Thursday, May 18, 2006

National Rail Strike

Unofficial strike, my arse!

Two Cork-based train drivers refused to take out new trains last Monday morning, triggering a supposedly unofficial strike that closed down much of the national rail network for 2 days.

Yet the first contribution from the SIPTU spokesman was to lay the blame on Iarnrod Eireann for the problem, saying that the union had warned the company that feelings were running high in Cork about the introduction of the new trains while certain unrelated matters were still under negotiation between the unions (SIPTU & NBRU) and the company.

The 2-day strike is estimated to have cost the company in excess of €1m and disrupted the travel plans of over 70,000 passengers. Yet there hasn’t been a word of criticism of the drivers action from the union representatives, despite the fact that many other non-rail workers were severely inconvenienced by the disruption.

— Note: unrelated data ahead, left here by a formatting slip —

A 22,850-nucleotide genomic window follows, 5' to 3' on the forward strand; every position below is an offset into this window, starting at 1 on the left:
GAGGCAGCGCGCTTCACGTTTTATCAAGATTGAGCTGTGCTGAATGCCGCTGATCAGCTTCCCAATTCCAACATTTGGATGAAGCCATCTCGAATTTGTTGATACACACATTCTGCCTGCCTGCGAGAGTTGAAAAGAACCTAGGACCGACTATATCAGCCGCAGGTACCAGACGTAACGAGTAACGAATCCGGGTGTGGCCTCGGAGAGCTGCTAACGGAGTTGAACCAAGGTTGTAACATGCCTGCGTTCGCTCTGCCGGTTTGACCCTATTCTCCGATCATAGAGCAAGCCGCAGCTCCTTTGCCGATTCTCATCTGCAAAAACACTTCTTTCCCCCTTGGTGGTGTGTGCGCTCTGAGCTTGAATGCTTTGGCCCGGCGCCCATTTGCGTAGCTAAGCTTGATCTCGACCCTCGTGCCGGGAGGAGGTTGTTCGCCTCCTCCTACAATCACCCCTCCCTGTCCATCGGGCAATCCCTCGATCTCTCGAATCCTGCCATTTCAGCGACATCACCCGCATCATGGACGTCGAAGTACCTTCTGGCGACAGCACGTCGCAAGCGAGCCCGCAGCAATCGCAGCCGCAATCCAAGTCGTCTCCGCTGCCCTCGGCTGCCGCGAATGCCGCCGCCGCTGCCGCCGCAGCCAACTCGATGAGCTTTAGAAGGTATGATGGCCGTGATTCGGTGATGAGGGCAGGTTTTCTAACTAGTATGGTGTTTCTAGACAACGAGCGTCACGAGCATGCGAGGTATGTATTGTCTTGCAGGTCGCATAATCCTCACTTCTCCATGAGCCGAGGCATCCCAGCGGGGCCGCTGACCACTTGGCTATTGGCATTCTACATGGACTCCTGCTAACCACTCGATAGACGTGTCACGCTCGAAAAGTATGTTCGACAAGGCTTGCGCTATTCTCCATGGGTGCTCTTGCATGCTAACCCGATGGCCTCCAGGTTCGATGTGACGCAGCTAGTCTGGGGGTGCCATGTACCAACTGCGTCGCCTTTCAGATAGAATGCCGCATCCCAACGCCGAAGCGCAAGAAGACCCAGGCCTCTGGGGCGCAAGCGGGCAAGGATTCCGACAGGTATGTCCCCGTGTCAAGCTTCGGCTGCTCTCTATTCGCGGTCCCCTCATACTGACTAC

There is a huge ongoing investment in public transport - both rail and bus. Not just in new track, rolling stock and buses, but also in the creation of Priority Bus Corridors in Dublin and other cities. The impact of these bus corridors is to severely reduce the road capacity for private motorists as existing traffic lanes are commandeered for exclusive bus use.

Is this investment strategy wise if no enforceable guarantees are available that the public will not be held to ransom by wildcat strikes which are blatantly tolerated, even if not formally approved, by their unions?

Strong disciplinary penalties, up to and including sacking, should be the fate of those who take unofficial but highly disruptive industrial action. The unions need to endorse this approach.

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